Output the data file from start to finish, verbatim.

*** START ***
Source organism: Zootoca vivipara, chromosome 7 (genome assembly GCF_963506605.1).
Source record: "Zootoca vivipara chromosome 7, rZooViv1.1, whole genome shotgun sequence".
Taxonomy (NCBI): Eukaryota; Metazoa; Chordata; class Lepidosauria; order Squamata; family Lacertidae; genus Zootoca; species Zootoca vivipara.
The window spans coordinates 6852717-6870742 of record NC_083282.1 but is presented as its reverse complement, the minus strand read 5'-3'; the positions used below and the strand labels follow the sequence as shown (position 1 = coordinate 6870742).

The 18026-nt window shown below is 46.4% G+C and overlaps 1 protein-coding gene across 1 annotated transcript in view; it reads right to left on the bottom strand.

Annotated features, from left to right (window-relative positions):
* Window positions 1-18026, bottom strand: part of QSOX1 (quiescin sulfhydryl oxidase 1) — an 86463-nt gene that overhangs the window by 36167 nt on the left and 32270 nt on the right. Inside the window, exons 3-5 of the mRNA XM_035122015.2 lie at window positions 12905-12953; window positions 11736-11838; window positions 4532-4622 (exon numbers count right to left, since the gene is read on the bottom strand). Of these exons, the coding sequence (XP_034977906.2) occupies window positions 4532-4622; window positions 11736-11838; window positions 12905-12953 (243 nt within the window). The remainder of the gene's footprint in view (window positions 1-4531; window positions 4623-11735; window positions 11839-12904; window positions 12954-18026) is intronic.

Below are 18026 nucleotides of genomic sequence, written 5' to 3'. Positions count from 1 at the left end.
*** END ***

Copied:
Source organism: Zootoca vivipara, chromosome 7 (genome assembly GCF_963506605.1).
Source record: "Zootoca vivipara chromosome 7, rZooViv1.1, whole genome shotgun sequence".
Taxonomy (NCBI): Eukaryota; Metazoa; Chordata; class Lepidosauria; order Squamata; family Lacertidae; genus Zootoca; species Zootoca vivipara.
The window spans coordinates 6852717-6870742 of record NC_083282.1 but is presented as its reverse complement, the minus strand read 5'-3'; the positions used below and the strand labels follow the sequence as shown (position 1 = coordinate 6870742).

The 18026-nt window shown below is 46.4% G+C and overlaps 1 protein-coding gene across 1 annotated transcript in view; it reads right to left on the bottom strand.

Annotated features, from left to right (window-relative positions):
* Window positions 1-18026, bottom strand: part of QSOX1 (quiescin sulfhydryl oxidase 1) — an 86463-nt gene that overhangs the window by 36167 nt on the left and 32270 nt on the right. Inside the window, exons 3-5 of the mRNA XM_035122015.2 lie at window positions 12905-12953; window positions 11736-11838; window positions 4532-4622 (exon numbers count right to left, since the gene is read on the bottom strand). Of these exons, the coding sequence (XP_034977906.2) occupies window positions 4532-4622; window positions 11736-11838; window positions 12905-12953 (243 nt within the window). The remainder of the gene's footprint in view (window positions 1-4531; window positions 4623-11735; window positions 11839-12904; window positions 12954-18026) is intronic.

Below are 18026 nucleotides of genomic sequence, written 5' to 3'. Positions count from 1 at the left end.